Lot 8
  • 8

Boulez, Pierre

25,000 - 30,000 GBP
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  • Boulez, Pierre
  • Autograph manuscript of ["...explosante-fixe..."], for solo flute, signed and inscribed to Carol and Bob Frankel
  • Paper, Ink
notated in dark blue ink on up to nine staves per page, densely annotated by the composer on the free staves, with copious explanations and markings, including above the music in green ink ("Version B1"), the opening movement divided into six sections in red ink, the work comprising nine movements in all

Transitoire VII - Très rapide
Transitoire V - Modéré
1er Emprunt ORIGINEL - Très lent
Transitoire IV - Très Modéré
Transitoire VI - Rapide
Transitoire III - Assez lent
2e Emprunt ORIGINEL - Très lent
Transitoire II - lent
ORIGINEL -Très lent

signed and inscribed on verso of the last page: "To Carol & Bob Frankel, a way for them to remember me, a way for me to be in their house constantly as a silent guest. with many thanks for all their friendship. With affection P Boulez"

8 pages in all, oblong folio (c.28 x 34cm), paginated 1-7, 30-stave paper, cut at the lower edge from larger sheets, no place or date, [probably Cleveland, c.1973], browning to page 5


Given by Pierre Boulez to Carol and Robert Frankel of Cleveland OH in 1972 or 1973.  Boulez had lived in the Frankel's home whilst conducting the Cleveland Orchestra (as "musical advisor" from 1970 to 1972) and this was his parting gift to them ("as an original manuscript that he worked on when domiciled in our home") and as recorded in his inscription on the last page.


Condition is described in the main body of the cataloguing, where appropriate
"In response to your inquiry, we are pleased to provide you with a general report of the condition of the property described above. Since we are not professional conservators or restorers, we urge you to consult with a restorer or conservator of your choice who will be better able to provide a detailed, professional report. Prospective buyers should inspect each lot to satisfy themselves as to condition and must understand that any statement made by Sotheby's is merely a subjective, qualified opinion. Prospective buyers should also refer to any Important Notices regarding this sale, which are printed in the Sale Catalogue.

Catalogue Note

UNPUBLISHED: the realization of Boulez's seminal aleatoric work ["...explosante-fixe..."] for solo flute is apparently unrecorded.  His call for chance operations means that many different realizations are possible; it is remarkable to find one wholly in the hand of the composer himself, especially so early.  Universal Edition of Vienna issued photographic reproductions of some realizations as hire copies rather than published editions.  We have traced no such reproduction of the present early version of ["...explosante-fixe..."] for solo flute.  The manuscript is visually striking because of the composer's minute and dense musical notation and elaborate annotations.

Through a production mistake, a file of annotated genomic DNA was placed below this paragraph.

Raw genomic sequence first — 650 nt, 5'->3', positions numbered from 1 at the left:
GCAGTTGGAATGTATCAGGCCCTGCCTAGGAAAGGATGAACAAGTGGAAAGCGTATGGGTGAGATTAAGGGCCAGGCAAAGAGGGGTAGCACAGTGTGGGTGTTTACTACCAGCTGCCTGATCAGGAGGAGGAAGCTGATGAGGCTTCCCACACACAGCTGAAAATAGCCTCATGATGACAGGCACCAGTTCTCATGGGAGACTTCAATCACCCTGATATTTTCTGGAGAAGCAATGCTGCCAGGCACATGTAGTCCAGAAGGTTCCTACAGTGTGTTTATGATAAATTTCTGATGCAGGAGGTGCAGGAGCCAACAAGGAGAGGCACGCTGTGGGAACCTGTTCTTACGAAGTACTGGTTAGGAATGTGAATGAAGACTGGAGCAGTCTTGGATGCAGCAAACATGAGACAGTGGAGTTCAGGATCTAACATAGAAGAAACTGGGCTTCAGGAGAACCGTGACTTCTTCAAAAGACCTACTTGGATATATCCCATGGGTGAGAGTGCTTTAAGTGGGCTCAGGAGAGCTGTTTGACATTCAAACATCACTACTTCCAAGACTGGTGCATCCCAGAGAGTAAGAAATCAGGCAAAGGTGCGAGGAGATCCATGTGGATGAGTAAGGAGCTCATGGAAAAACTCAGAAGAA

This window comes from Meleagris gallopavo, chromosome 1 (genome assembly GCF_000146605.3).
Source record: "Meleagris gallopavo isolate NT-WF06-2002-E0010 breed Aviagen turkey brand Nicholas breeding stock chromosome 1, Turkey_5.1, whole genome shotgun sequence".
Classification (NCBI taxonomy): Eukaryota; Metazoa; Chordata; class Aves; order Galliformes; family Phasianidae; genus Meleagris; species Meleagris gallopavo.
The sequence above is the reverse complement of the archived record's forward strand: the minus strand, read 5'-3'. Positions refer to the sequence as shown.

Boulez devised ["...explosante-fixe..."] in 1971 in memory of Igor Stravinsky, as a work subject to chance operations and played on an indeterminate number of instrumental combinations.  However, Boulez fuses chance operations with serialist tonal and dynamic techniques.  In its original form, the piece consisted of a set of musical cells called transitoires ("transitions") and six pages of closely-written instructions.  In this 1971 scheme, the unbarred musical notation was written in cells of two to seven staves each (Transitoires II-VII), comprising a series of complex musical figures and dynamic markings Boulez's autograph of this was published in facsimile in the British magazine Tempo no.98 (1971), along with other musical tributes to Stravinsky.  In the Tempo description, these transitoires were arranged on a large oblong sheet of music paper around a primary cell called "Originel", containing just a single E flat ("Es" in German, standing for Stravinsky).  Boulez uses a tone row (later also used in Rituel) and, through the transitoires, this strict sequence is applied to other parameters such as dynamics, articulation and playing techniques.   

The choice of instrumentation is left that the discretion of the performers, who may use any number of instruments or just one, as here.  In this case, Boulez stipulated that Transitoires II to VII should all be played, and indeed all are included in this manuscript.  The first performance in London in 17 June 1972, for flute, clarinet and trumpet, was followed by versions for septet and octet, all apparently unpublished.  In 1973, Boulez developed ["...explosante-fixe..."] into a work for solo flute, accompanied clarinet, trumpet, harp, vibraphone, violin, viola, cello and electronics, however, he quickly dispensed with the electronics.  The relationship between the transitoires outlined in Boulez's instructions in 1971 and those found in this manuscript is evidently quite complex, but the first movement Transitoire VII does begin with a sustained D-flat as in the original scheme, and an identical figuration is found in Transitoire VI both here (on page 4) and in the original scheme.